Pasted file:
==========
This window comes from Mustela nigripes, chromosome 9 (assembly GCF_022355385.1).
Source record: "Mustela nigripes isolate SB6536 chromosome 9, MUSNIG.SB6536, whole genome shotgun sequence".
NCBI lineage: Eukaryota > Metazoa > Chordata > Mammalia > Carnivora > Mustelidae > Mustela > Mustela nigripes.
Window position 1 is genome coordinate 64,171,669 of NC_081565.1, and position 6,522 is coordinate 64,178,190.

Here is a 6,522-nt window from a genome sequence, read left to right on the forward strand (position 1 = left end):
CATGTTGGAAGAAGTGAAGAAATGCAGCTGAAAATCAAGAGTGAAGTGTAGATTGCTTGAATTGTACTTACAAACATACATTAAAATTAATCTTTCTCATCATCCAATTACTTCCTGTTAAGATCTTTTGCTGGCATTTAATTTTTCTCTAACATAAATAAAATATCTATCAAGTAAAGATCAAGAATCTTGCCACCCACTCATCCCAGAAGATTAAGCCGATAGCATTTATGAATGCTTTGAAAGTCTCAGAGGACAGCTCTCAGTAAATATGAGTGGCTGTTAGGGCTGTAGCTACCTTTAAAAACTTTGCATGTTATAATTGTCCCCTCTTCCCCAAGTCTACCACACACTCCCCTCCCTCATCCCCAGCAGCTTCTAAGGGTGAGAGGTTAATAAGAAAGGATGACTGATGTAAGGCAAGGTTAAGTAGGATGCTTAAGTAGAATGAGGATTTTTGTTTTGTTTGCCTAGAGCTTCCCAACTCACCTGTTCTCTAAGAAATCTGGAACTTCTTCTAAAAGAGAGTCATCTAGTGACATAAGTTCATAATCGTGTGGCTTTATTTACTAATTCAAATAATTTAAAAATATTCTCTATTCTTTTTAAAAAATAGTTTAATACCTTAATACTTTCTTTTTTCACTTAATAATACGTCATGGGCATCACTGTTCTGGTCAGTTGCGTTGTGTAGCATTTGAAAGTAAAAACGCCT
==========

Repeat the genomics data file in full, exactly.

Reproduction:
This window comes from Mustela nigripes, chromosome 9 (assembly GCF_022355385.1).
Source record: "Mustela nigripes isolate SB6536 chromosome 9, MUSNIG.SB6536, whole genome shotgun sequence".
NCBI lineage: Eukaryota > Metazoa > Chordata > Mammalia > Carnivora > Mustelidae > Mustela > Mustela nigripes.
Window position 1 is genome coordinate 64,171,669 of NC_081565.1, and position 6,522 is coordinate 64,178,190.

Here is a 6,522-nt window from a genome sequence, read left to right on the forward strand (position 1 = left end):
CATGTTGGAAGAAGTGAAGAAATGCAGCTGAAAATCAAGAGTGAAGTGTAGATTGCTTGAATTGTACTTACAAACATACATTAAAATTAATCTTTCTCATCATCCAATTACTTCCTGTTAAGATCTTTTGCTGGCATTTAATTTTTCTCTAACATAAATAAAATATCTATCAAGTAAAGATCAAGAATCTTGCCACCCACTCATCCCAGAAGATTAAGCCGATAGCATTTATGAATGCTTTGAAAGTCTCAGAGGACAGCTCTCAGTAAATATGAGTGGCTGTTAGGGCTGTAGCTACCTTTAAAAACTTTGCATGTTATAATTGTCCCCTCTTCCCCAAGTCTACCACACACTCCCCTCCCTCATCCCCAGCAGCTTCTAAGGGTGAGAGGTTAATAAGAAAGGATGACTGATGTAAGGCAAGGTTAAGTAGGATGCTTAAGTAGAATGAGGATTTTTGTTTTGTTTGCCTAGAGCTTCCCAACTCACCTGTTCTCTAAGAAATCTGGAACTTCTTCTAAAAGAGAGTCATCTAGTGACATAAGTTCATAATCGTGTGGCTTTATTTACTAATTCAAATAATTTAAAAATATTCTCTATTCTTTTTAAAAAATAGTTTAATACCTTAATACTTTCTTTTTTCACTTAATAATACGTCATGGGCATCACTGTTCTGGTCAGTTGCGTTGTGTAGCATTTGAAAGTAAAAACGCCT